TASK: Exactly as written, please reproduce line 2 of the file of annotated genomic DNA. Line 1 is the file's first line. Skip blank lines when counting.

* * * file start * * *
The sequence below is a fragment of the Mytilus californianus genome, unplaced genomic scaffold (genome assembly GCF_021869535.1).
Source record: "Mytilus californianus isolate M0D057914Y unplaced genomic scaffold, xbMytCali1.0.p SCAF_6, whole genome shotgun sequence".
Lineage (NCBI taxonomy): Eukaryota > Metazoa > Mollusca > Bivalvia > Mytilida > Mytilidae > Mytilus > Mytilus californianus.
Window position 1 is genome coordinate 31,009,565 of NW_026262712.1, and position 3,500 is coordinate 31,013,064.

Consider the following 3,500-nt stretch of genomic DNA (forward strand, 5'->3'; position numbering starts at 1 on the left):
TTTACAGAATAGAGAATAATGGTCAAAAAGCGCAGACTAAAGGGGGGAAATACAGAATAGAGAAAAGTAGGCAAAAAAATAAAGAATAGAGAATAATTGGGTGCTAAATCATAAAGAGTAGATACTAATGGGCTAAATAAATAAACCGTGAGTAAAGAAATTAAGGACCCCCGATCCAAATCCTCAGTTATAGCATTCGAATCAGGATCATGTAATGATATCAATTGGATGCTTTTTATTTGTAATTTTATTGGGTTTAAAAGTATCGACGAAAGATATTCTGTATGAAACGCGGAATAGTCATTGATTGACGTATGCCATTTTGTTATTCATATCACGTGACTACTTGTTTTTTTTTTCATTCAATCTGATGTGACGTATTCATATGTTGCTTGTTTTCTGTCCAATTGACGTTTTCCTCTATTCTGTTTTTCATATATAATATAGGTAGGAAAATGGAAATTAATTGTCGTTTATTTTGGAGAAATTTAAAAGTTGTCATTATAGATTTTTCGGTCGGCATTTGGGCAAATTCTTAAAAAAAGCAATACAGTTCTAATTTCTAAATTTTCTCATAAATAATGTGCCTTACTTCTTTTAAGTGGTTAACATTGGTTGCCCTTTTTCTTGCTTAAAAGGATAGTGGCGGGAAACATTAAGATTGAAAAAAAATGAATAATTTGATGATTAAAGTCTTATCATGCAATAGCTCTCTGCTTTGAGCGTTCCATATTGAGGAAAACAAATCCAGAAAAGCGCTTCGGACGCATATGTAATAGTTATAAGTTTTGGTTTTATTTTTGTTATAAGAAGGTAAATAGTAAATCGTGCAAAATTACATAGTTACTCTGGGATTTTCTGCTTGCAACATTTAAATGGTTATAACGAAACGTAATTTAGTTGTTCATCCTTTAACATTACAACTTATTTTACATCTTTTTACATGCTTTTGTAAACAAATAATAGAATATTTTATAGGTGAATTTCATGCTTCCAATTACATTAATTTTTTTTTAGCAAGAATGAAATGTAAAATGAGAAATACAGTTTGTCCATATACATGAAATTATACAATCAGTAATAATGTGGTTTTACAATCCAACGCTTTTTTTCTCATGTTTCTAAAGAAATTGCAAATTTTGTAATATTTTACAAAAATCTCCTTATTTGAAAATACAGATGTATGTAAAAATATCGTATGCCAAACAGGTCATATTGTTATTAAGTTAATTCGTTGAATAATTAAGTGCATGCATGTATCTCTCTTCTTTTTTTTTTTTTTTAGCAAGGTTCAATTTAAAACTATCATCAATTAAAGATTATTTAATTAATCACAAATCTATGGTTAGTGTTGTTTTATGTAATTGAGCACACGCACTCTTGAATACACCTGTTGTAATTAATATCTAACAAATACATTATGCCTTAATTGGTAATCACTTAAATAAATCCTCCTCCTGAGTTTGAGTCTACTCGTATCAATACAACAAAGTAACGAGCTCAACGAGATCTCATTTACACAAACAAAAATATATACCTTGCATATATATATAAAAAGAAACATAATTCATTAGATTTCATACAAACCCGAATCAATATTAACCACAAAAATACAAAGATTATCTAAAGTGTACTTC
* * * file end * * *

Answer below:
Source record: "Mytilus californianus isolate M0D057914Y unplaced genomic scaffold, xbMytCali1.0.p SCAF_6, whole genome shotgun sequence".